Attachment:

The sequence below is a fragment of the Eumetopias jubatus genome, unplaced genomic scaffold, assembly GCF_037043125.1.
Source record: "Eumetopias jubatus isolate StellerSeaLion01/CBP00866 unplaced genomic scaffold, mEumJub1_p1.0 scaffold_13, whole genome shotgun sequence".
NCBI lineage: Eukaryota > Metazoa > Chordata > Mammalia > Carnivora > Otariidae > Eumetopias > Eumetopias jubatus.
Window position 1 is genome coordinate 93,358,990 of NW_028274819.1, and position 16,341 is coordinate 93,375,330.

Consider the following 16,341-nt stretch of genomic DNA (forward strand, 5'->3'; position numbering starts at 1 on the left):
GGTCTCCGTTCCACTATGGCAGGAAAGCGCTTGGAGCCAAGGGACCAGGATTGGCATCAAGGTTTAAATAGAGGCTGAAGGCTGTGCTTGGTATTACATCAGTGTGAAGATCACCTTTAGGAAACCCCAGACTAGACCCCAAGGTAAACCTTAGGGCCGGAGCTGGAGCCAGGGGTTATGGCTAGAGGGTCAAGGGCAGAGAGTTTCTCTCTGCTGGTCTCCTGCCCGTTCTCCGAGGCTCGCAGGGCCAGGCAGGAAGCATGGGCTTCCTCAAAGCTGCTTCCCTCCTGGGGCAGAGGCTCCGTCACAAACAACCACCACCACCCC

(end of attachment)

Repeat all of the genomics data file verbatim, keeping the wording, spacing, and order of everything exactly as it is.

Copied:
The sequence below is a fragment of the Eumetopias jubatus genome, unplaced genomic scaffold, assembly GCF_037043125.1.
Source record: "Eumetopias jubatus isolate StellerSeaLion01/CBP00866 unplaced genomic scaffold, mEumJub1_p1.0 scaffold_13, whole genome shotgun sequence".
NCBI lineage: Eukaryota > Metazoa > Chordata > Mammalia > Carnivora > Otariidae > Eumetopias > Eumetopias jubatus.
Window position 1 is genome coordinate 93,358,990 of NW_028274819.1, and position 16,341 is coordinate 93,375,330.

Consider the following 16,341-nt stretch of genomic DNA (forward strand, 5'->3'; position numbering starts at 1 on the left):
GGTCTCCGTTCCACTATGGCAGGAAAGCGCTTGGAGCCAAGGGACCAGGATTGGCATCAAGGTTTAAATAGAGGCTGAAGGCTGTGCTTGGTATTACATCAGTGTGAAGATCACCTTTAGGAAACCCCAGACTAGACCCCAAGGTAAACCTTAGGGCCGGAGCTGGAGCCAGGGGTTATGGCTAGAGGGTCAAGGGCAGAGAGTTTCTCTCTGCTGGTCTCCTGCCCGTTCTCCGAGGCTCGCAGGGCCAGGCAGGAAGCATGGGCTTCCTCAAAGCTGCTTCCCTCCTGGGGCAGAGGCTCCGTCACAAACAACCACCACCACCCC